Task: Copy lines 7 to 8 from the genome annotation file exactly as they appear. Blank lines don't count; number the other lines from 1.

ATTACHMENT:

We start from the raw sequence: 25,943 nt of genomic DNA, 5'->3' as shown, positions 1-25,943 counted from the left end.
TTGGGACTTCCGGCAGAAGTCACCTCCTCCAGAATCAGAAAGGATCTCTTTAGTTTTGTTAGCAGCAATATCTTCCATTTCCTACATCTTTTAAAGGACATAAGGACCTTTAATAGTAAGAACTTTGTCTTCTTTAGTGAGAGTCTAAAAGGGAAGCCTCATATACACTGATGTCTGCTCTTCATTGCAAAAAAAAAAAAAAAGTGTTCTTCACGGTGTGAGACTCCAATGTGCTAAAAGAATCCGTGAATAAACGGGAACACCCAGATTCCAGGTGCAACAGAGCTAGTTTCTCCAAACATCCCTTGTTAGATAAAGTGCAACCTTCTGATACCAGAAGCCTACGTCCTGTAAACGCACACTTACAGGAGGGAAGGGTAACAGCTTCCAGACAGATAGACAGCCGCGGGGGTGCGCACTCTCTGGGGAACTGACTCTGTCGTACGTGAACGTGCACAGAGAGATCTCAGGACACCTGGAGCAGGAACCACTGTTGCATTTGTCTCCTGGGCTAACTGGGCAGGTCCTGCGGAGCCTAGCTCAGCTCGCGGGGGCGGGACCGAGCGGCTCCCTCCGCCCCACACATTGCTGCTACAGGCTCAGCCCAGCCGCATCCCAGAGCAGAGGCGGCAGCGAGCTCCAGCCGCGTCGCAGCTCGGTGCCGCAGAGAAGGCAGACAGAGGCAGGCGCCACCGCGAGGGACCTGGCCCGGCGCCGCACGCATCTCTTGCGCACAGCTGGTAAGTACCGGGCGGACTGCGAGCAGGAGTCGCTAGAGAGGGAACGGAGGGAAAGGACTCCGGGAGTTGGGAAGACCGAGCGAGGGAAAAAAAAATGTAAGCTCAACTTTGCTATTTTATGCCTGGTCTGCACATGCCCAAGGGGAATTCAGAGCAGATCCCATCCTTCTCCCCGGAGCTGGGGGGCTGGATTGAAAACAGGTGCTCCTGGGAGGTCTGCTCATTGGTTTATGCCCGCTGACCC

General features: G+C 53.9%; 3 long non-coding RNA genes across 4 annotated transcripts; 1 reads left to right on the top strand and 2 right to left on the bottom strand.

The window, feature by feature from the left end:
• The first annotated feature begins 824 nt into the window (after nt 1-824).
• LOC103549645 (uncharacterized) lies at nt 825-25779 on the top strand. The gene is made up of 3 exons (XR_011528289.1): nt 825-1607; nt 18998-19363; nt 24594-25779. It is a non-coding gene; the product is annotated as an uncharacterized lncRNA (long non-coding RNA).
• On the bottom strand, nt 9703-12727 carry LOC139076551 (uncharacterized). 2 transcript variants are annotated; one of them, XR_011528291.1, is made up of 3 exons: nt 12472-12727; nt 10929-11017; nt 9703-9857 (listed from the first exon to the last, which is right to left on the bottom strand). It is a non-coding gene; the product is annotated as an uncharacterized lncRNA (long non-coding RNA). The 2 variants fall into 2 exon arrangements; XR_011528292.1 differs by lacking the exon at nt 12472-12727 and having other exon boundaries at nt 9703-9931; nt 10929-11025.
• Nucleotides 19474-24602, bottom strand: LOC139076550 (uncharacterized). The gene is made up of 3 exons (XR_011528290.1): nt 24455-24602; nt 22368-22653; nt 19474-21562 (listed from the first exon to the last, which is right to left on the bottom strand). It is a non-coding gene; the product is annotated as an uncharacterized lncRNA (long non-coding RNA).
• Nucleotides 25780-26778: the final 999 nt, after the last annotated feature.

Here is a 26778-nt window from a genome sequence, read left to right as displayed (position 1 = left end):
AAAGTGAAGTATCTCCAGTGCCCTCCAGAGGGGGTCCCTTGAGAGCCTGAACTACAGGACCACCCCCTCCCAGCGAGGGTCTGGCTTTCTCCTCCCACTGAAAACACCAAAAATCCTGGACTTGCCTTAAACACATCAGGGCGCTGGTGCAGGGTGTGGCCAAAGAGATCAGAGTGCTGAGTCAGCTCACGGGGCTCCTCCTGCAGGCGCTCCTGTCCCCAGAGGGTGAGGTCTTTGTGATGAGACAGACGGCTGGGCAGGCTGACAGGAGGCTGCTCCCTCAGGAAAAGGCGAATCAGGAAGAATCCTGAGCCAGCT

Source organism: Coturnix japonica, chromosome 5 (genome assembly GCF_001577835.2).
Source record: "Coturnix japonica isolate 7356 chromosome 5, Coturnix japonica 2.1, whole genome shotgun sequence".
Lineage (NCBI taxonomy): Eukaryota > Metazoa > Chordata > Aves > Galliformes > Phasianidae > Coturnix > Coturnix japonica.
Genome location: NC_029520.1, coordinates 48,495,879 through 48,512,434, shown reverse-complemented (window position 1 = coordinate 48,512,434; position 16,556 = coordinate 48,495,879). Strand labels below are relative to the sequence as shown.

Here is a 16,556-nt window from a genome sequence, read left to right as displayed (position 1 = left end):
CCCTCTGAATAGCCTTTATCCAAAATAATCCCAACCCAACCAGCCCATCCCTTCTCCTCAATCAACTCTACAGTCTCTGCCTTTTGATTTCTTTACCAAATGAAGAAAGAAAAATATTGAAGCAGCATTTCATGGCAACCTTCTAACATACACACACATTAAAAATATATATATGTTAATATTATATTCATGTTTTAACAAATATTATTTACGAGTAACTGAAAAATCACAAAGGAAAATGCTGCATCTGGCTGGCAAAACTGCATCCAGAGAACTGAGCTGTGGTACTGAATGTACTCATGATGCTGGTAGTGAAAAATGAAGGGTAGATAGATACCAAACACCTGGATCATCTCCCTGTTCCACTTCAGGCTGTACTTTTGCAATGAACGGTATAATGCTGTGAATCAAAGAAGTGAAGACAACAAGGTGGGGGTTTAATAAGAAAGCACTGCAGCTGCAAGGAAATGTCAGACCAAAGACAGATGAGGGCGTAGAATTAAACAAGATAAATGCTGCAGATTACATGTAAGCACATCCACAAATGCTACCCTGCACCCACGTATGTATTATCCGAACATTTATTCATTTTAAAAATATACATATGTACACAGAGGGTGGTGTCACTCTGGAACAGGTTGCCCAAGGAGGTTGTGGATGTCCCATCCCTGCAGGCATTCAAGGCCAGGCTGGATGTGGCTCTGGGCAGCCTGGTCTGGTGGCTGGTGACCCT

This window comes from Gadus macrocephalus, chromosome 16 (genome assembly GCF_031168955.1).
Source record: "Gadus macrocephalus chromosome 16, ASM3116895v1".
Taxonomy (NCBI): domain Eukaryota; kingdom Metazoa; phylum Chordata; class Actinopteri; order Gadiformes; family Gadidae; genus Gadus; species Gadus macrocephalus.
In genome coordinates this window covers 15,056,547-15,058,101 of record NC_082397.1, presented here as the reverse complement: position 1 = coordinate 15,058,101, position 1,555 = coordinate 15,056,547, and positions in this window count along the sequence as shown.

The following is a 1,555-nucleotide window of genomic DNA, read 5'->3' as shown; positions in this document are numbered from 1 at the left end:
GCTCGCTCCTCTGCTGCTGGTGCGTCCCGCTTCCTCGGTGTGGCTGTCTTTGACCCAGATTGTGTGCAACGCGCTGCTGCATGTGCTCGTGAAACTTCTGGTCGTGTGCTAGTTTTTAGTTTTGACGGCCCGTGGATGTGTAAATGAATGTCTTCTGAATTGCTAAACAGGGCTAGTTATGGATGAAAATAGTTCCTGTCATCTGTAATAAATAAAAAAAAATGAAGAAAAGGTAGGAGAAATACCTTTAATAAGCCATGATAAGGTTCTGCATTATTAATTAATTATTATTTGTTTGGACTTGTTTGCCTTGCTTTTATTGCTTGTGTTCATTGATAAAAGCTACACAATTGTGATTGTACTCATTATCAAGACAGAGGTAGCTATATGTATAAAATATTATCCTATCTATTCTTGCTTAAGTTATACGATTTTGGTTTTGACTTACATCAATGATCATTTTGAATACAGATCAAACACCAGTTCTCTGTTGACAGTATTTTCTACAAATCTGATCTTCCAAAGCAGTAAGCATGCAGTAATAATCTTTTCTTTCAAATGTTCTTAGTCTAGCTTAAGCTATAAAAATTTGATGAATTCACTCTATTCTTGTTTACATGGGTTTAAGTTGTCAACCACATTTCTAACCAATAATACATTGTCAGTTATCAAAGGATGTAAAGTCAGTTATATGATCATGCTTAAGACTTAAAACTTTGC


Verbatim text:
• On the bottom strand, nt 9703-12727 carry LOC139076551 (uncharacterized). 2 transcript variants are annotated; one of them, XR_011528291.1, is made up of 3 exons: nt 12472-12727; nt 10929-11017; nt 9703-9857 (listed from the first exon to the last, which is right to left on the bottom strand). It is a non-coding gene; the product is annotated as an uncharacterized lncRNA (long non-coding RNA). The 2 variants fall into 2 exon arrangements; XR_011528292.1 differs by lacking the exon at nt 12472-12727 and having other exon boundaries at nt 9703-9931; nt 10929-11025.
• Nucleotides 19474-24602, bottom strand: LOC139076550 (uncharacterized). The gene is made up of 3 exons (XR_011528290.1): nt 24455-24602; nt 22368-22653; nt 19474-21562 (listed from the first exon to the last, which is right to left on the bottom strand). It is a non-coding gene; the product is annotated as an uncharacterized lncRNA (long non-coding RNA).